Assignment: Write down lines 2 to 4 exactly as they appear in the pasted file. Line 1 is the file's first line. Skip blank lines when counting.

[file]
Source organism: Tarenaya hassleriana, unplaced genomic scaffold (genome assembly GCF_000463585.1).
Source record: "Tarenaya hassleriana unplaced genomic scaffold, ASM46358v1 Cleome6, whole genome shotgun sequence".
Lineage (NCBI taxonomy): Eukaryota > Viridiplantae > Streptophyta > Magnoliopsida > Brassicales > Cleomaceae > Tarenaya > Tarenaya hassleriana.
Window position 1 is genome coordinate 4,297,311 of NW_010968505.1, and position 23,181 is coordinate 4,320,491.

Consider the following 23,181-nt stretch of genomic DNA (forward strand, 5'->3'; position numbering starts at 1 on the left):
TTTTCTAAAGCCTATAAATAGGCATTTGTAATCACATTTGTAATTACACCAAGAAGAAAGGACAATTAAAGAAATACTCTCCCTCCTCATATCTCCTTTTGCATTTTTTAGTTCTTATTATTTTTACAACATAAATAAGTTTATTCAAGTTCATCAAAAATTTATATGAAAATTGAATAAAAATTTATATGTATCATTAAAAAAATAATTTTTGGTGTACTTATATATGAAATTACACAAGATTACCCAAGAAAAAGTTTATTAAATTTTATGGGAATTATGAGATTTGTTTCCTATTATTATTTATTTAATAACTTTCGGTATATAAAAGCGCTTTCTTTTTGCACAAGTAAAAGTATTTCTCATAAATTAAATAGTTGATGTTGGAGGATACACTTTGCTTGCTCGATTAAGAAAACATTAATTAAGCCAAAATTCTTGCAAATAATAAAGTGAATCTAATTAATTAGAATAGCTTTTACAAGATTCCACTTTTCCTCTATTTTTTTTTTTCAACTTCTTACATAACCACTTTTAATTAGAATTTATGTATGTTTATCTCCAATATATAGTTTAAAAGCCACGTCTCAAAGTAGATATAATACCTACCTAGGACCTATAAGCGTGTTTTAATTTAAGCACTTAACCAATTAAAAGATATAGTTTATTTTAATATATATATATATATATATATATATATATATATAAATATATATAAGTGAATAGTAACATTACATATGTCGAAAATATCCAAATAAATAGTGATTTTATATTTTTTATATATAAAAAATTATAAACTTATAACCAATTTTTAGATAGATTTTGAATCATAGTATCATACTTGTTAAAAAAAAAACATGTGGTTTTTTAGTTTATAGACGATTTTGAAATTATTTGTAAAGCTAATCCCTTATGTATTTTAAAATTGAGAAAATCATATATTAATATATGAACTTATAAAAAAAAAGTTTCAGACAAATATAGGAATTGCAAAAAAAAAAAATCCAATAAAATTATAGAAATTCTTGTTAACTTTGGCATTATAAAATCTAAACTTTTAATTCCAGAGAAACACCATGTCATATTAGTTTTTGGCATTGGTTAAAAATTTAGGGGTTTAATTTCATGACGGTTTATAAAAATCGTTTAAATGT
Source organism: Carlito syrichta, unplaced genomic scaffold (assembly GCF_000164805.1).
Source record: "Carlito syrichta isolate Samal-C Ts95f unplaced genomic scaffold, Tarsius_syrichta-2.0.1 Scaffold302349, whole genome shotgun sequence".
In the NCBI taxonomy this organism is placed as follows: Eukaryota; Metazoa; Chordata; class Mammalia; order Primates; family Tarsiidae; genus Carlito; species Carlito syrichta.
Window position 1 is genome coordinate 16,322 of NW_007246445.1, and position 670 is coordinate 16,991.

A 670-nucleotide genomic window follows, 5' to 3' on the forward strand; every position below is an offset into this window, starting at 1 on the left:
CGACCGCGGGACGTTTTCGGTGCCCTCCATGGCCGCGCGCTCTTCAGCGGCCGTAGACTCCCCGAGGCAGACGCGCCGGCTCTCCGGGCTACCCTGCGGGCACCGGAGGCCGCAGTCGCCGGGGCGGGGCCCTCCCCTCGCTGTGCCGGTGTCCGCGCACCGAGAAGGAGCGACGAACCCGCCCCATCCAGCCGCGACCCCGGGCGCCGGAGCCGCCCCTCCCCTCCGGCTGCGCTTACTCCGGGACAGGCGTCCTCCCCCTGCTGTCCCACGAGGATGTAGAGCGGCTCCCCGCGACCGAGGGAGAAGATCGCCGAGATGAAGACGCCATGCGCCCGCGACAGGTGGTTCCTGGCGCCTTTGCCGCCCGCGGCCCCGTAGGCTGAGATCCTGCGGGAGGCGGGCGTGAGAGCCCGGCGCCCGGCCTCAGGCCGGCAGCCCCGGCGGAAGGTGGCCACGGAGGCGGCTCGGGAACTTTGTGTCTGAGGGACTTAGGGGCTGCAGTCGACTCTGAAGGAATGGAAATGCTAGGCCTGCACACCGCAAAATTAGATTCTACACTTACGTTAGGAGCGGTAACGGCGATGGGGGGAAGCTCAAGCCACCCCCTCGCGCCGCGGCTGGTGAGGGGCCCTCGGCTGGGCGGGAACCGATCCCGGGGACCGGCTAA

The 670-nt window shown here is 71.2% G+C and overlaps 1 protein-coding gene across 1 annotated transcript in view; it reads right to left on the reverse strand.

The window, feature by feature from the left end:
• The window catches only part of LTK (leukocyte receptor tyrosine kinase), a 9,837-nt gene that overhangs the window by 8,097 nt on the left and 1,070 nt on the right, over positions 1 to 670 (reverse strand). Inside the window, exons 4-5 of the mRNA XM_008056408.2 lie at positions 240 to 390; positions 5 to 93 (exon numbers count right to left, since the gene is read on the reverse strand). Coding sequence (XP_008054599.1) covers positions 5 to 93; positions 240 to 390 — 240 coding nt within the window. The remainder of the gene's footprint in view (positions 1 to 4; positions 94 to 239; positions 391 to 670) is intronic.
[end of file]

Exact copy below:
Source record: "Tarenaya hassleriana unplaced genomic scaffold, ASM46358v1 Cleome6, whole genome shotgun sequence".
Lineage (NCBI taxonomy): Eukaryota > Viridiplantae > Streptophyta > Magnoliopsida > Brassicales > Cleomaceae > Tarenaya > Tarenaya hassleriana.
Window position 1 is genome coordinate 4,297,311 of NW_010968505.1, and position 23,181 is coordinate 4,320,491.